Because equity financing involves trading partial ownership interest for capital, the more capital a company takes in from equity investors, the more diluted the founder's control. "The question is how much management you're willing to give up," says attorney Jerry Friedland.
Friedland emphasizes the importance of voting control in the company. Investors may be willing to accept a majority of the preferred (nonvoting) stock rather than common (voting) stock. Another possibility is to give the investor a majority of the profits by granting dividends to the preferred stockholders first. Or, holders of nonvoting stock can get liquidation preference, meaning they're first in line to recover their investment if the company goes under.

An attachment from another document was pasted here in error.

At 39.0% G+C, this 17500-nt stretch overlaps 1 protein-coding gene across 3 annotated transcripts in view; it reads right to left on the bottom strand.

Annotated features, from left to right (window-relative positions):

Even if they're willing to accept a minority position, financiers generally insist on contract provisions that permit them to make management changes under certain conditions. These might include covenants that permit the investor to take control of the company if the corporation fails to meet a certain income level or makes changes without the investor's permission.
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